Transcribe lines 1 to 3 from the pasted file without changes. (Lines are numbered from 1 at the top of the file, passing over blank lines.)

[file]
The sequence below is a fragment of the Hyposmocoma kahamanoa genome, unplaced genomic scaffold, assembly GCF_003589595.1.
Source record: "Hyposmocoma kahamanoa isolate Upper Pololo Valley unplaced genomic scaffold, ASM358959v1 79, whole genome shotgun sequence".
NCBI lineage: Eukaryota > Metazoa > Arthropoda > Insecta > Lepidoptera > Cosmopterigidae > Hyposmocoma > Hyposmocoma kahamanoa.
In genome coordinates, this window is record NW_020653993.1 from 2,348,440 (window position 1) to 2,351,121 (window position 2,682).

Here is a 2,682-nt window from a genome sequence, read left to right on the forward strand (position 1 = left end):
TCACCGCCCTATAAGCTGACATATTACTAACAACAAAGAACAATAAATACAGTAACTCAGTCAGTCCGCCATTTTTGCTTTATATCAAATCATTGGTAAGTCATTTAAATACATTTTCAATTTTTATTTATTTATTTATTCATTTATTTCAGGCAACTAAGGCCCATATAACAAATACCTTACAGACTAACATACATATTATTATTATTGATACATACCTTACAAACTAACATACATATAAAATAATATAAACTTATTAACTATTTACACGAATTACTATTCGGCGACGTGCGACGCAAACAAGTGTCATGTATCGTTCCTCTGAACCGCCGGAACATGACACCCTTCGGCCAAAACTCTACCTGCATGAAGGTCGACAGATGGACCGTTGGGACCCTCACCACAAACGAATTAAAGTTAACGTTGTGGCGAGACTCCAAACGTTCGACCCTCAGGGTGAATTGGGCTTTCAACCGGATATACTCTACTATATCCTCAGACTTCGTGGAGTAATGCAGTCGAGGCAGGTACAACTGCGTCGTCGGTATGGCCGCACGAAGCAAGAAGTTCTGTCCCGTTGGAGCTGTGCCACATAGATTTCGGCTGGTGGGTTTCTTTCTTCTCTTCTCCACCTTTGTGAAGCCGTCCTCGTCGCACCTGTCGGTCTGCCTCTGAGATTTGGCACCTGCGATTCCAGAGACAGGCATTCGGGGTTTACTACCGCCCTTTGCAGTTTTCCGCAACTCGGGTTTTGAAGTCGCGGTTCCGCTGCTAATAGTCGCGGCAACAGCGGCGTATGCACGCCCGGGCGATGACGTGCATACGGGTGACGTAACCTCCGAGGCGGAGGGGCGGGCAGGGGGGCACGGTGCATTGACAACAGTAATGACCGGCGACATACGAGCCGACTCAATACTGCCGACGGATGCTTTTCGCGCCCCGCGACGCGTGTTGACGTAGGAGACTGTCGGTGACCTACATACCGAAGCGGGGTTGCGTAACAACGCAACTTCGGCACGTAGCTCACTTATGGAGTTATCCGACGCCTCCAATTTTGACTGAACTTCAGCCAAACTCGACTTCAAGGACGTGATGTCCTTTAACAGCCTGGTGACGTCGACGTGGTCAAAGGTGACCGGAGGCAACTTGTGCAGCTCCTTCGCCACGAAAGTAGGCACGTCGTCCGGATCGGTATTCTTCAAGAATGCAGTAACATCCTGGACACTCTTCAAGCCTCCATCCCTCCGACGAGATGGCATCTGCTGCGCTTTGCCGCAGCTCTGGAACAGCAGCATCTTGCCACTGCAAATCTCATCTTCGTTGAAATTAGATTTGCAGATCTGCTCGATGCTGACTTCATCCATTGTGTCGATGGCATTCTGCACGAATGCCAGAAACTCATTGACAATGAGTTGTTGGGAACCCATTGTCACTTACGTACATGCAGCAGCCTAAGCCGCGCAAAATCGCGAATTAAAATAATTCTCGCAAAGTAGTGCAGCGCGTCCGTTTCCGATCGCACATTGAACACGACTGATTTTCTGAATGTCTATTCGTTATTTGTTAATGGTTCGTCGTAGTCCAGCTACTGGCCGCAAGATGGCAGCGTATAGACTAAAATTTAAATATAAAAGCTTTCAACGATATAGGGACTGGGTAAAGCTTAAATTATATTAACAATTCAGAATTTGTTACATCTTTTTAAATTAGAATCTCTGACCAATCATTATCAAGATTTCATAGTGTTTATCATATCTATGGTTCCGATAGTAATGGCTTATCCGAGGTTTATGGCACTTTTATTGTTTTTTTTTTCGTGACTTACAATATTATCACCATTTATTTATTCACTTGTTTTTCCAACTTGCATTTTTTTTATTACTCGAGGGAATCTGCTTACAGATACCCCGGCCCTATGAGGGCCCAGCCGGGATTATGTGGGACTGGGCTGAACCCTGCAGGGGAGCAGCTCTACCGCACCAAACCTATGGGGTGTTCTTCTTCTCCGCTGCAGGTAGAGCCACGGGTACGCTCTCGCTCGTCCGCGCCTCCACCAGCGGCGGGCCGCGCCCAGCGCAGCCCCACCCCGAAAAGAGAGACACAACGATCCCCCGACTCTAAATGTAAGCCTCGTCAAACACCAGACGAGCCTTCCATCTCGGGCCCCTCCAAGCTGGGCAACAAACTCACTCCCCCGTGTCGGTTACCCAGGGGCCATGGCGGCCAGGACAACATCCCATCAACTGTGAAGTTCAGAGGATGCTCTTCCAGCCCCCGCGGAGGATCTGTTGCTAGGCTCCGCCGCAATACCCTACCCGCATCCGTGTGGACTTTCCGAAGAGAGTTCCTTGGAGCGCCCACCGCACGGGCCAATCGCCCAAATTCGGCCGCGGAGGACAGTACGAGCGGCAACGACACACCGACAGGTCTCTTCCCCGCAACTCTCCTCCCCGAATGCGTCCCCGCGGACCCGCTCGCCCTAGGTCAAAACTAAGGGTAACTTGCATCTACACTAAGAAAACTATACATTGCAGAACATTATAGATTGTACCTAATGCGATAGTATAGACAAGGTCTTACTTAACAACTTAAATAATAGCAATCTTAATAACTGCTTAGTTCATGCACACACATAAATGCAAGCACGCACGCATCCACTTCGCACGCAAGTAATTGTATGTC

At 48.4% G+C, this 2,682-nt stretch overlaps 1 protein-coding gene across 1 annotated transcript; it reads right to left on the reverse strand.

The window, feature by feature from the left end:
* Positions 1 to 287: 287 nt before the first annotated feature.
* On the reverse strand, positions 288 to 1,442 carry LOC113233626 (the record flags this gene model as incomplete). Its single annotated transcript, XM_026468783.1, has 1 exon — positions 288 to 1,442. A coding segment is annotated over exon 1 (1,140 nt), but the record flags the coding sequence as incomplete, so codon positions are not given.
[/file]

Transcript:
The sequence below is a fragment of the Hyposmocoma kahamanoa genome, unplaced genomic scaffold, assembly GCF_003589595.1.
Source record: "Hyposmocoma kahamanoa isolate Upper Pololo Valley unplaced genomic scaffold, ASM358959v1 79, whole genome shotgun sequence".
NCBI lineage: Eukaryota > Metazoa > Arthropoda > Insecta > Lepidoptera > Cosmopterigidae > Hyposmocoma > Hyposmocoma kahamanoa.